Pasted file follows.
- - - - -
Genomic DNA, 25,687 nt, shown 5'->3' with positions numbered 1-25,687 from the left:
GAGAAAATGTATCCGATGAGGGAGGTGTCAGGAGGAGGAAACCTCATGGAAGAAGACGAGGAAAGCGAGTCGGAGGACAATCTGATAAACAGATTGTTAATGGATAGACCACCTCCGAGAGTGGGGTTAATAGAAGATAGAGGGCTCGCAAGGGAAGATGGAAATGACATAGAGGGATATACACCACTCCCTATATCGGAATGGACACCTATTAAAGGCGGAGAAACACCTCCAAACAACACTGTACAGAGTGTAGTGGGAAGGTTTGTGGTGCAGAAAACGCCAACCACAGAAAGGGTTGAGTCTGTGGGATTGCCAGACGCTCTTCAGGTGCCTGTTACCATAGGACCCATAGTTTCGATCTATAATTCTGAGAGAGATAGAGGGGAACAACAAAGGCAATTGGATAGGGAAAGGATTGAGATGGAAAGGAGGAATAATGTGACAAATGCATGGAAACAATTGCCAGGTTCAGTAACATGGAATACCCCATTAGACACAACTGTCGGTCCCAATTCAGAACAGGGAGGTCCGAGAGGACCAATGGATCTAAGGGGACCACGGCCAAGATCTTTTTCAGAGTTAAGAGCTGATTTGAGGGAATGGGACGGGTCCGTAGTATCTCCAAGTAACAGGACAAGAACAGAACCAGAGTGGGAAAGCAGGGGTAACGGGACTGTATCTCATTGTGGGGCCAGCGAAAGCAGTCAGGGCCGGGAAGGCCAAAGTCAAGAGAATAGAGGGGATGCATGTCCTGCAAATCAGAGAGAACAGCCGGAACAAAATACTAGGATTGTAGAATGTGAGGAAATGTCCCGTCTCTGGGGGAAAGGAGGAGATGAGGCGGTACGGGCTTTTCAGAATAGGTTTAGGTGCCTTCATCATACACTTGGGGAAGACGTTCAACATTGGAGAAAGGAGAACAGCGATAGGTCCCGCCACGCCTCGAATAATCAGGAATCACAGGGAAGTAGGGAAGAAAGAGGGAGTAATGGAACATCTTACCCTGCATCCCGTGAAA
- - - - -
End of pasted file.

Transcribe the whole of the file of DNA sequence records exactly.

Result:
Genomic DNA, 25,687 nt, shown 5'->3' with positions numbered 1-25,687 from the left:
GAGAAAATGTATCCGATGAGGGAGGTGTCAGGAGGAGGAAACCTCATGGAAGAAGACGAGGAAAGCGAGTCGGAGGACAATCTGATAAACAGATTGTTAATGGATAGACCACCTCCGAGAGTGGGGTTAATAGAAGATAGAGGGCTCGCAAGGGAAGATGGAAATGACATAGAGGGATATACACCACTCCCTATATCGGAATGGACACCTATTAAAGGCGGAGAAACACCTCCAAACAACACTGTACAGAGTGTAGTGGGAAGGTTTGTGGTGCAGAAAACGCCAACCACAGAAAGGGTTGAGTCTGTGGGATTGCCAGACGCTCTTCAGGTGCCTGTTACCATAGGACCCATAGTTTCGATCTATAATTCTGAGAGAGATAGAGGGGAACAACAAAGGCAATTGGATAGGGAAAGGATTGAGATGGAAAGGAGGAATAATGTGACAAATGCATGGAAACAATTGCCAGGTTCAGTAACATGGAATACCCCATTAGACACAACTGTCGGTCCCAATTCAGAACAGGGAGGTCCGAGAGGACCAATGGATCTAAGGGGACCACGGCCAAGATCTTTTTCAGAGTTAAGAGCTGATTTGAGGGAATGGGACGGGTCCGTAGTATCTCCAAGTAACAGGACAAGAACAGAACCAGAGTGGGAAAGCAGGGGTAACGGGACTGTATCTCATTGTGGGGCCAGCGAAAGCAGTCAGGGCCGGGAAGGCCAAAGTCAAGAGAATAGAGGGGATGCATGTCCTGCAAATCAGAGAGAACAGCCGGAACAAAATACTAGGATTGTAGAATGTGAGGAAATGTCCCGTCTCTGGGGGAAAGGAGGAGATGAGGCGGTACGGGCTTTTCAGAATAGGTTTAGGTGCCTTCATCATACACTTGGGGAAGACGTTCAACATTGGAGAAAGGAGAACAGCGATAGGTCCCGCCACGCCTCGAATAATCAGGAATCACAGGGAAGTAGGGAAGAAAGAGGGAGTAATGGAACATCTTACCCTGCATCCCGTGAAA